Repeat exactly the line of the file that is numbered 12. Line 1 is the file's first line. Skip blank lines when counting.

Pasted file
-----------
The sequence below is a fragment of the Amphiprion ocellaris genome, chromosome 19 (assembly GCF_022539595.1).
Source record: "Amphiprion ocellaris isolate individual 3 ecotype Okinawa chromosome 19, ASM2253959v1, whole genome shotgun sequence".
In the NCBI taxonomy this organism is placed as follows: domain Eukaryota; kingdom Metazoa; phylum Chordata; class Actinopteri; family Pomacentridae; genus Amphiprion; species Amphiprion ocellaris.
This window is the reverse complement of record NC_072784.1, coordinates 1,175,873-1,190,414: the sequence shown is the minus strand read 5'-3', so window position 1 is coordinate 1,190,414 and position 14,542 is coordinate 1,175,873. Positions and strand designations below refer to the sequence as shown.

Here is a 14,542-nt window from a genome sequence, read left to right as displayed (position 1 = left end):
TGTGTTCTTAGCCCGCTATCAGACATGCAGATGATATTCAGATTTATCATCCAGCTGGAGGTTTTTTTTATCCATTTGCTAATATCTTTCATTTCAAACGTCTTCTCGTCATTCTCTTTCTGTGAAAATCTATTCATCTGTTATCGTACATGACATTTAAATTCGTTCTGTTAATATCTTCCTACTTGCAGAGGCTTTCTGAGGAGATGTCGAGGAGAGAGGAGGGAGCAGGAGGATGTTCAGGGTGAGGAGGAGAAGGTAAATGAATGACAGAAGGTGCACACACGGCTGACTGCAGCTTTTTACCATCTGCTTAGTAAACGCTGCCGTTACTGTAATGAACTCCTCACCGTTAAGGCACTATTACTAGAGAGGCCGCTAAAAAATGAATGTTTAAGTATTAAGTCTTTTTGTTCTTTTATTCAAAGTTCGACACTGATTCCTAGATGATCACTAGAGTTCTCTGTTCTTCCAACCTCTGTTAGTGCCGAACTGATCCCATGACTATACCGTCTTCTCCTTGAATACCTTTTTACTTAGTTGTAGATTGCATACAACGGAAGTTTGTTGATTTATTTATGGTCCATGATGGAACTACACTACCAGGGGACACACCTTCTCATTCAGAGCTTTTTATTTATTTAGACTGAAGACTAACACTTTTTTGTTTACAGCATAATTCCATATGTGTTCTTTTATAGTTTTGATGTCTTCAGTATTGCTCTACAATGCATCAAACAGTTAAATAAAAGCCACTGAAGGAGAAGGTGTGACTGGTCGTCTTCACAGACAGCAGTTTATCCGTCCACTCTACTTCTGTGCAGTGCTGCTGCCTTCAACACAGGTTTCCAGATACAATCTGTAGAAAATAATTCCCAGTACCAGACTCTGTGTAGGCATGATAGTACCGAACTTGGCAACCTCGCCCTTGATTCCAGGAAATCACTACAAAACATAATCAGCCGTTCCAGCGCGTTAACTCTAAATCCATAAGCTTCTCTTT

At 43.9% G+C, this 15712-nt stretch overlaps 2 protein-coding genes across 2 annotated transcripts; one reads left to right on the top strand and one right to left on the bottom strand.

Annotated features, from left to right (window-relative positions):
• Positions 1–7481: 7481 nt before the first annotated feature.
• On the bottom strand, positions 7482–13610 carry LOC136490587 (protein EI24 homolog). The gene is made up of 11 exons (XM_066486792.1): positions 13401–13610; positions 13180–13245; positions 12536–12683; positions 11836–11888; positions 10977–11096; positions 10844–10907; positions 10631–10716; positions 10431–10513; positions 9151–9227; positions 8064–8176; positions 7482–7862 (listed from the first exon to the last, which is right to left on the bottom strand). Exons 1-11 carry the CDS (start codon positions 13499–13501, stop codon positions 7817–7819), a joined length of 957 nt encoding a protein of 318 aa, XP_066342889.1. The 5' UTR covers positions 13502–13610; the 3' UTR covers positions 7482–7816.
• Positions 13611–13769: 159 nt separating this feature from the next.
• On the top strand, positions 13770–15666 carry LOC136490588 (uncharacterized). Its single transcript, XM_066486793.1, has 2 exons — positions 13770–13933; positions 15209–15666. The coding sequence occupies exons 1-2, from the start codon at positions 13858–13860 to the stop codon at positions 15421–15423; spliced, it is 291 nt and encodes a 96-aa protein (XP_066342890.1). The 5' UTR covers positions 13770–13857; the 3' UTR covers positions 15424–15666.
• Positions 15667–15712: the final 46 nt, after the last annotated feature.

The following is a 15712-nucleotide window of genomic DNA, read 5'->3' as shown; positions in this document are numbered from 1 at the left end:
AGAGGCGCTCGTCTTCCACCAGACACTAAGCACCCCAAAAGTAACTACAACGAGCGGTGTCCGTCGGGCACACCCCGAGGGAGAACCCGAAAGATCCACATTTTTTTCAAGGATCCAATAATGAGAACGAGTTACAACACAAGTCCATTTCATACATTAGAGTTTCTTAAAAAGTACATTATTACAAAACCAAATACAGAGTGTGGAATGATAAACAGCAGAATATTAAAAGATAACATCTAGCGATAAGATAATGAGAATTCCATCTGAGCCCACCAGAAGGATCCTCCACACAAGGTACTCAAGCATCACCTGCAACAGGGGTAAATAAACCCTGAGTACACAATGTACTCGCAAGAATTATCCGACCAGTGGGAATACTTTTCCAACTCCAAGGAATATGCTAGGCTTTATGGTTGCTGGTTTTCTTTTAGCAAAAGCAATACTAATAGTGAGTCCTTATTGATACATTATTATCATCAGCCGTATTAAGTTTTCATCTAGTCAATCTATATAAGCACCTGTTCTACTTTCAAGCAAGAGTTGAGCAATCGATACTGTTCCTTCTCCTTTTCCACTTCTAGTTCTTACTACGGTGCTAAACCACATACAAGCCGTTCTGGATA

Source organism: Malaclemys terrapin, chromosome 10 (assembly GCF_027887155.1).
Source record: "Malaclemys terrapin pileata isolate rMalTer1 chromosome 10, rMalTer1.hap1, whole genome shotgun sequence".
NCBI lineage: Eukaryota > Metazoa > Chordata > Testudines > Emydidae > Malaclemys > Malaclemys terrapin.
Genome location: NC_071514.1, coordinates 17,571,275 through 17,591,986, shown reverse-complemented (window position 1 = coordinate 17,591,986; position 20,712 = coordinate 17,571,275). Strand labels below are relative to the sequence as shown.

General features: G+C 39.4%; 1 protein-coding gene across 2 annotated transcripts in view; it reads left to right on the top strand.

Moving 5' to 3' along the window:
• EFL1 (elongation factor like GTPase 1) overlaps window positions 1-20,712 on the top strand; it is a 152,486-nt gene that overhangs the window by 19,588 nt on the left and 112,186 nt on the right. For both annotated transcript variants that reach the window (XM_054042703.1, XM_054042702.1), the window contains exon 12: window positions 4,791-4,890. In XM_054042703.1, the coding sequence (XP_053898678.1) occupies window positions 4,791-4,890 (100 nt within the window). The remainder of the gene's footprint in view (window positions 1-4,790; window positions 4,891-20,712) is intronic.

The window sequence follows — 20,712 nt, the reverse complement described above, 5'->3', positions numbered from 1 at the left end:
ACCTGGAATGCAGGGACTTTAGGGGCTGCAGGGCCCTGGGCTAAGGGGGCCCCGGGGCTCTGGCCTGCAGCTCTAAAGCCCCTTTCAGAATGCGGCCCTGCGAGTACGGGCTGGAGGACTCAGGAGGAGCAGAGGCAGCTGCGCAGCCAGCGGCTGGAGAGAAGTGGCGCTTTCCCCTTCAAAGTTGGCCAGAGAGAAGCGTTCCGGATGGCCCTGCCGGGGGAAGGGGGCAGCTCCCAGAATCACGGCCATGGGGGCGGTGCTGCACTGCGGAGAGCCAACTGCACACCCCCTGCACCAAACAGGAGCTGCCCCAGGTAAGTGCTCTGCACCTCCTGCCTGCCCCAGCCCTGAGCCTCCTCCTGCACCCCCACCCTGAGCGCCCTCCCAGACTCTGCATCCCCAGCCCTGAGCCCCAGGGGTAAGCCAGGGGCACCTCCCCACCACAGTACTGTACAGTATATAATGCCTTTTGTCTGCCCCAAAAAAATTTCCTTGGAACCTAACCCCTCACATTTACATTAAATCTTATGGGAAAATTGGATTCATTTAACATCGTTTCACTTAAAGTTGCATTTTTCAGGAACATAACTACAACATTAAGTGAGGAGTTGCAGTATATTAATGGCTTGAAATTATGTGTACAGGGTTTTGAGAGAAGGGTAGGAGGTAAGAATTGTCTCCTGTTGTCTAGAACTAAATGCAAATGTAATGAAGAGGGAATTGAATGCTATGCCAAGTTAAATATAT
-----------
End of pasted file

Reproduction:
• On the top strand, positions 13770–15666 carry LOC136490588 (uncharacterized). Its single transcript, XM_066486793.1, has 2 exons — positions 13770–13933; positions 15209–15666. The coding sequence occupies exons 1-2, from the start codon at positions 13858–13860 to the stop codon at positions 15421–15423; spliced, it is 291 nt and encodes a 96-aa protein (XP_066342890.1). The 5' UTR covers positions 13770–13857; the 3' UTR covers positions 15424–15666.